Osteoarthritis Symptoms – an overview
This is an overview of osteoarthritis symptoms. It is NOT meant to replace a visit to a health care professional to get properly diagnosed. There are over 150 different types of arthritis and each type is treated in a different way so please make sure that you do actually have osteoarthritis before you decide what you are going to do about it.
Surprisingly there is little correlation between the severity of your osteoarthritis symptoms and actually how much degeneration you have. Some people with mild osteoarthritis have a lot of pain while others with severe osteoarthritis have very little pain.
The following is a list of common osteoarthritis symptoms. You can get one, some or all of the following osteoarthritis symptoms:
Sharp Pain: the most common of osteoarthritis symptoms is pain. You usually get local sharp pain felt over the joint itself and this is often described as feeling like you have ground glass in your joint. It will be felt when you put pressure through the joint and on movement. It should relieve fairly quickly on stopping the activity and resting as this is the actual pain from the bone underneath the degenerated cartilage. Please see here for more information about this.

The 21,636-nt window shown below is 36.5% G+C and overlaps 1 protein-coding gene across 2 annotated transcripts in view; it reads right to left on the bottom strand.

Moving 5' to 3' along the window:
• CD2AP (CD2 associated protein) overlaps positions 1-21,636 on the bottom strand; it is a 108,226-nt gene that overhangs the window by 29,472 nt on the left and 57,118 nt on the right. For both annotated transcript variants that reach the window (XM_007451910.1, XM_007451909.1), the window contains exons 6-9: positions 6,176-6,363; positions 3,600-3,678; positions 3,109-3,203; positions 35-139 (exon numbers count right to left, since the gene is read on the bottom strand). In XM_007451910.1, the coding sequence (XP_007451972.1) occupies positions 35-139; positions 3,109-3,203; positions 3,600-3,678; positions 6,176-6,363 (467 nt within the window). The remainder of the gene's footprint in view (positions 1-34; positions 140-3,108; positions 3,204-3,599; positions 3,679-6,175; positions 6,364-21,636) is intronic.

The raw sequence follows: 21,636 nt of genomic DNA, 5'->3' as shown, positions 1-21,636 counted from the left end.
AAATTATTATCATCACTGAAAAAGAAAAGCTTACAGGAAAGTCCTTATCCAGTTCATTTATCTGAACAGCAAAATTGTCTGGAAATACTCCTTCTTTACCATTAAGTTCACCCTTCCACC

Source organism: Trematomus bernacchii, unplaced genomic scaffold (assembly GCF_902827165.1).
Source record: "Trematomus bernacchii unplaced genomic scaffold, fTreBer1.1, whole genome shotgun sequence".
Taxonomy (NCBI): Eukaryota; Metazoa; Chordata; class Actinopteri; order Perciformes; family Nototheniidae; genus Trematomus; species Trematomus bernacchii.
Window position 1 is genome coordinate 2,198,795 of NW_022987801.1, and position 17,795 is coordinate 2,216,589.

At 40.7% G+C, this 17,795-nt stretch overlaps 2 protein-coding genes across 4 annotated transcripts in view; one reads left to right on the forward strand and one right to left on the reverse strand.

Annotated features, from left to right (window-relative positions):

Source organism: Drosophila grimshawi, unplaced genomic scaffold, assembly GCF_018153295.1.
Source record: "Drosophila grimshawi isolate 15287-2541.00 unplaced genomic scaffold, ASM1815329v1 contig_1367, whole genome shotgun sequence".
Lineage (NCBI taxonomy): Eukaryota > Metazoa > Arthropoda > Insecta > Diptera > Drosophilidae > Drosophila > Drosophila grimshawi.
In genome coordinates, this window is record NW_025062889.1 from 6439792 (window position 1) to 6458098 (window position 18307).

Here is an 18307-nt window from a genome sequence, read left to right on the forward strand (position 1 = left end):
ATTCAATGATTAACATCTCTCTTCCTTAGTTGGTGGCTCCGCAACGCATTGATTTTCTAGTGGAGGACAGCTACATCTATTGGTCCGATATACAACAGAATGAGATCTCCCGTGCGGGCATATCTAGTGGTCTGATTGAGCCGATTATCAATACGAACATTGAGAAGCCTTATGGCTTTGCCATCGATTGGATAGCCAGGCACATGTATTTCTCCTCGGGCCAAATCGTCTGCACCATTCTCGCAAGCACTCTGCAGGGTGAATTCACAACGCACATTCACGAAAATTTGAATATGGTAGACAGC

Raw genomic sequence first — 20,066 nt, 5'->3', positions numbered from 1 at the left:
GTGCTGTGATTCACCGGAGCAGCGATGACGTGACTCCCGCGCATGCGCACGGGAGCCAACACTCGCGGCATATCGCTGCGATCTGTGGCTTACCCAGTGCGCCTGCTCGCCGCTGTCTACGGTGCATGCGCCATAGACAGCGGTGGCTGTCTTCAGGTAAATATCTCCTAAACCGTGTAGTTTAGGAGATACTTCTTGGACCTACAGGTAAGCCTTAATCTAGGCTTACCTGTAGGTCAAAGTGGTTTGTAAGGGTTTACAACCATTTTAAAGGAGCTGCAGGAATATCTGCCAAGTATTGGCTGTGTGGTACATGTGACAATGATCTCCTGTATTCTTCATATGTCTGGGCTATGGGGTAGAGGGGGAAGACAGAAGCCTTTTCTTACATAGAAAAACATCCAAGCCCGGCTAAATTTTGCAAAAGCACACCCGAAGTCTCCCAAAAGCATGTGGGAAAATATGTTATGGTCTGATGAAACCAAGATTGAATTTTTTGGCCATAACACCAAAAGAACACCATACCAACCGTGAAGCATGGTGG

Deep Ache: this spreads all around the joint but often radiates further away as well. It is a ‘toothache’ type pain usually felt when you have been on the go for a while. It is a signal from your joint that it has had enough and needs a rest. This ache will continue for a while after you stop the activity and may be worse later that day or even the next day if you have overdone it. This is because it is the pain from the muscles, tendons and ligaments (the soft tissue) and so, just like when you over exercise, you will suffer later as well as at the time.
Stiffness: Almost everyone has this as one of their osteoarthritis symptoms. You usually get this in the morning or after periods of inactivity and this is often the first signal from your joint that something is wrong. How long this lasts for is a good indicator of how severe your degeneration is.
Crepitus: you may have ‘crepitus’ which means your joint grates, cracks or pops on certain movements. These can be, but are not always, painful. If your osteoarthritis is severe this can be actually felt when you lay your hand over the joint (palpated). the occasional pop is normal and does not count an osteoarthritis symptoms.
Decreased Motion: Your joint movement will decrease. Which direction it reduces will depend on which of your joints is affected.